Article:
Taking a page from the book that Deep Purple wrote and Black Sabbath burned, Aussie rockers Wolfmother have pulled the electric guitar solo out of storage to breath hope into the shrinking worlds of acid-droppers and metal heads alike, that a new generation of hard rockers may be fast approaching on the horizon. Despite a new lineup and a significant lapse between albums, the band's recent release, Cosmic Egg
promises to secure Wolfmother a place in the Hair Band Hall of Fame, hopefully without all of the drama that typically accompanies the distinction.
Fully stocked with high-pitched vocals, nasty guitar shredding, and energetically enigmatic lyrics only a metal band can get away with, Cosmic Egg
certainly feels extraterrestrial. While most of the band's influences are either embarking on lackluster reunion tours or (more wisely) accepting their fate as victims of the perpetual burnout of 70s-era rock n' roll, Wolfmother seems intent on reviving a genre otherwise left for dead. With driving rhythms, string-bending riffs, and signature solos, songs like "New Moon Rising" and "Phoenix" are indicative of the classic metal edge you can expect from the album as a whole. But the experience wouldn't be complete without the signature monster ballad "Far Away" and especially the epic album-closer "Violence of the Sun," which takes over six minutes to climax and resolve, leaving the listener longing for just a little bit more (which, incidentally, is available if you purchase the deluxe edition of the album).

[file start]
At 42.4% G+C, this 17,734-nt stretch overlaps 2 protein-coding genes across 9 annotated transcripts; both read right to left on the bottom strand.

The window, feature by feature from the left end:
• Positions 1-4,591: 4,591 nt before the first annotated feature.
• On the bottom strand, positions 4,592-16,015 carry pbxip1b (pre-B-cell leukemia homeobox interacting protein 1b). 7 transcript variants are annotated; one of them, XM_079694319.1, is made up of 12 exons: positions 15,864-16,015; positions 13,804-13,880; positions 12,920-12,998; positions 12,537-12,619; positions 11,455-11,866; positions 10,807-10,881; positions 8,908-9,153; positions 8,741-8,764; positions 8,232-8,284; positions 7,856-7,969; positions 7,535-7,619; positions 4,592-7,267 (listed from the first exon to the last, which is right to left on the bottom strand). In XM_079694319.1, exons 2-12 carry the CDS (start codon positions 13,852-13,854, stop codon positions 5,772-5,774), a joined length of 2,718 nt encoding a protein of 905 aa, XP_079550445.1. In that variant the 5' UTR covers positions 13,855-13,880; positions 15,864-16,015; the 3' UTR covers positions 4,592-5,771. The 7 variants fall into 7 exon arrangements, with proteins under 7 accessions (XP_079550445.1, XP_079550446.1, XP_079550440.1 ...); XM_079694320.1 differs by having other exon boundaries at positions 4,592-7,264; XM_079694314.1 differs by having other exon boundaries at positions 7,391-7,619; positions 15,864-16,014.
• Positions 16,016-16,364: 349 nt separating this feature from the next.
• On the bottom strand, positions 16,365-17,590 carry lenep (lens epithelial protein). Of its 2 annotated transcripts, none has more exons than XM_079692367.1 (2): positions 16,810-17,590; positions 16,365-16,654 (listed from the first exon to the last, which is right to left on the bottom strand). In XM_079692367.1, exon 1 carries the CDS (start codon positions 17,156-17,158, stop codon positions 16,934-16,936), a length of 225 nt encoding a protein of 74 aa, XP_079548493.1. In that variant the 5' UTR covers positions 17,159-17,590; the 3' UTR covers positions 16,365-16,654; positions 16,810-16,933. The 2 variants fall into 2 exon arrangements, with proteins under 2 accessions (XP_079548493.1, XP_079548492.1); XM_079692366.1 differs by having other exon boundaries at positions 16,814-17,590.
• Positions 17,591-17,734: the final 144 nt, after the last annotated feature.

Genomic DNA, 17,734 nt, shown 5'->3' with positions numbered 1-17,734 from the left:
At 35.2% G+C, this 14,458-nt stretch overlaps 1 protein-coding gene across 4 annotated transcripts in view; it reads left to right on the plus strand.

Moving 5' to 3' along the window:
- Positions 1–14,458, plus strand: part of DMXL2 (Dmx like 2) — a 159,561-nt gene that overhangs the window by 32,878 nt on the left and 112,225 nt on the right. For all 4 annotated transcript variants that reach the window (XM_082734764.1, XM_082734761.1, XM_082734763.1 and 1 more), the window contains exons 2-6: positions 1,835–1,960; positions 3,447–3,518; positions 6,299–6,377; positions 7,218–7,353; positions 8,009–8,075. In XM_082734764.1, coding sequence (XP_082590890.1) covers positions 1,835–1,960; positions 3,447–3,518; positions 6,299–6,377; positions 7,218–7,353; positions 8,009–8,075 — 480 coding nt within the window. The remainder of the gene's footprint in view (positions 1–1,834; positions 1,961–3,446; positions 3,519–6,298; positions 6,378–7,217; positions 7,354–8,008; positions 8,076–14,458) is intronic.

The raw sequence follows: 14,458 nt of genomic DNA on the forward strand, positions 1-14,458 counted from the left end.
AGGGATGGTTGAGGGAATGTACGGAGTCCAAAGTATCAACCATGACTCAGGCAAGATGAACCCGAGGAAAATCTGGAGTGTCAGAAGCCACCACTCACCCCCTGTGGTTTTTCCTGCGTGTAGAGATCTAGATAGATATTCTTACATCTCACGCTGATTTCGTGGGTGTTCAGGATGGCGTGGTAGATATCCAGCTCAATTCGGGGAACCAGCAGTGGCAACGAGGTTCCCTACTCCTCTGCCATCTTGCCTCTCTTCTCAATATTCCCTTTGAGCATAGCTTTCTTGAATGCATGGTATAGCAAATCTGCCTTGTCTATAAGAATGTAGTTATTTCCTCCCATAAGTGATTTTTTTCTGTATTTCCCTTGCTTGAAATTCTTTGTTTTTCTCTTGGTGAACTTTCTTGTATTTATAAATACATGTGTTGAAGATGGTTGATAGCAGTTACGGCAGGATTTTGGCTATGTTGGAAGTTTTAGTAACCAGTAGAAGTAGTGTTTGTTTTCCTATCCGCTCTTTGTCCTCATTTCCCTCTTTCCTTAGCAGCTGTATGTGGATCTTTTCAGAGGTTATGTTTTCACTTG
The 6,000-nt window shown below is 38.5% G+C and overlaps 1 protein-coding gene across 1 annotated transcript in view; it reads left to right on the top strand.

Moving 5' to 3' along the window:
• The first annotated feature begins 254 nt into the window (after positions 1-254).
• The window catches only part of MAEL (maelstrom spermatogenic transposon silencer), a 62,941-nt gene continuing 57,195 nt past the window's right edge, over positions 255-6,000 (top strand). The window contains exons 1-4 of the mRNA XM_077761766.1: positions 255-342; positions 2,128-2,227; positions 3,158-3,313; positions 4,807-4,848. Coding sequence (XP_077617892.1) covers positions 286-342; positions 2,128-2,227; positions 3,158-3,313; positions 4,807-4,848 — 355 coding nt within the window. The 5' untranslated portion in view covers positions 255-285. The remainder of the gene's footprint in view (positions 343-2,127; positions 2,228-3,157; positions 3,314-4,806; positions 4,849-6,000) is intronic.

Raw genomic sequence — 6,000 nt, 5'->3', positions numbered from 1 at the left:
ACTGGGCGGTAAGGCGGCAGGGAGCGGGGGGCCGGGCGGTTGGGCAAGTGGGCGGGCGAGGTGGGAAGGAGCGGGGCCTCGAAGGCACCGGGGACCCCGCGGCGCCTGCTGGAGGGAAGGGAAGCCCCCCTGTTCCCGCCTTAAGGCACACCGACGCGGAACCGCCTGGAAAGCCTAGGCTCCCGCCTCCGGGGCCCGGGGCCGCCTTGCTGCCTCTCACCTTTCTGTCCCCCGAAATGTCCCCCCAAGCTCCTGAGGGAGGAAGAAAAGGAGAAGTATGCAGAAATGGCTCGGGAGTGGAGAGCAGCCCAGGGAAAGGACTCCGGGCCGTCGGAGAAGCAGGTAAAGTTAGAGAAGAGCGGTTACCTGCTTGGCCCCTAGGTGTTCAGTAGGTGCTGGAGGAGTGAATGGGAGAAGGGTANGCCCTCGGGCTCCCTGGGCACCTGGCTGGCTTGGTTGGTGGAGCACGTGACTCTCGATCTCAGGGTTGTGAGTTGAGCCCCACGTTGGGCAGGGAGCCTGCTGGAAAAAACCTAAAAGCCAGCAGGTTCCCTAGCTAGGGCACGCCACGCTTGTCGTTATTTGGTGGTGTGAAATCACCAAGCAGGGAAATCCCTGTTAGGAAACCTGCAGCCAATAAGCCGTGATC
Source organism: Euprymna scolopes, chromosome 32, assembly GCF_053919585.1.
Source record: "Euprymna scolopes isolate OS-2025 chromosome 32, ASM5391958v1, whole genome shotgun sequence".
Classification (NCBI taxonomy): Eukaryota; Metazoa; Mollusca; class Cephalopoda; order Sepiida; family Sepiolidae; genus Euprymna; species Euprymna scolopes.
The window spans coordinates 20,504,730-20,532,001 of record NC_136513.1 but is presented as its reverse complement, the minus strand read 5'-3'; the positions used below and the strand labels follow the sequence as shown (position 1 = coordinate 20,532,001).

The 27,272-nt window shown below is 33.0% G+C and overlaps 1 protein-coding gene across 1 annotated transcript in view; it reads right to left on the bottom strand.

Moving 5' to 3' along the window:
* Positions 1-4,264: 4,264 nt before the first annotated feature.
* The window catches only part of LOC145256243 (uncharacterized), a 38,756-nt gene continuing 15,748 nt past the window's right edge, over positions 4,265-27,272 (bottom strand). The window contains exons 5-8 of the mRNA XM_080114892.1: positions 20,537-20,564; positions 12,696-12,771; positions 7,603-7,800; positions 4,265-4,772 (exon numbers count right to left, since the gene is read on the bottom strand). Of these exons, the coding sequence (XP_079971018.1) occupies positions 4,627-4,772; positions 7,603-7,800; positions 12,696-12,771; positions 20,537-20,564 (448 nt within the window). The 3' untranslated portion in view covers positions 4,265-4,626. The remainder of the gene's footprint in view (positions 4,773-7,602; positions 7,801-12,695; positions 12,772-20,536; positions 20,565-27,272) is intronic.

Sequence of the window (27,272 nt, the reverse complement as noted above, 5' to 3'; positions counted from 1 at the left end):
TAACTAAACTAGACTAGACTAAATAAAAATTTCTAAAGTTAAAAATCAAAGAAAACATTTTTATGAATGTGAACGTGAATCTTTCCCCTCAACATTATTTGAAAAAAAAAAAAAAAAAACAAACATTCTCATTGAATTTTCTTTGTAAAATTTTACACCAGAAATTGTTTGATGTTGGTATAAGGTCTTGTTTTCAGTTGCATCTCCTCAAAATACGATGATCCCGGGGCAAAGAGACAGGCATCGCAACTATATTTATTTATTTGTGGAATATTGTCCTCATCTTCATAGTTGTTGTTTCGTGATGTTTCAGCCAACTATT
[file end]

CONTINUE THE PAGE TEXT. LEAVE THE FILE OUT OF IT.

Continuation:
Even more promising, though, than the music itself is the fact that Wolfmother has already sustained and conquered their share of drama for a band with only two records, having already parted with two-thirds of the original lineup. Dysfunctional as that may seem, stable membership has never been necessary for heavy metal success; just naming the bands who saw lineup changes in the 70s and 80s would exceed the word quota for this review. What matters is the collective ability to produce a sounds which audiences embrace while associating it with a band's name; Cosmic Egg
satisfies both requirements.
Of course, drama may actually be part of the appeal. Either way, Wolfmother once again takes us back in time to a world where psychedelic album covers were the norm and big hair was cool. And while that, thankfully, does seem cosmic, the music is as down to earth as metal ever gets.
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MP3: Wolfmother - "New Moon Rising" (Cosmic Egg)
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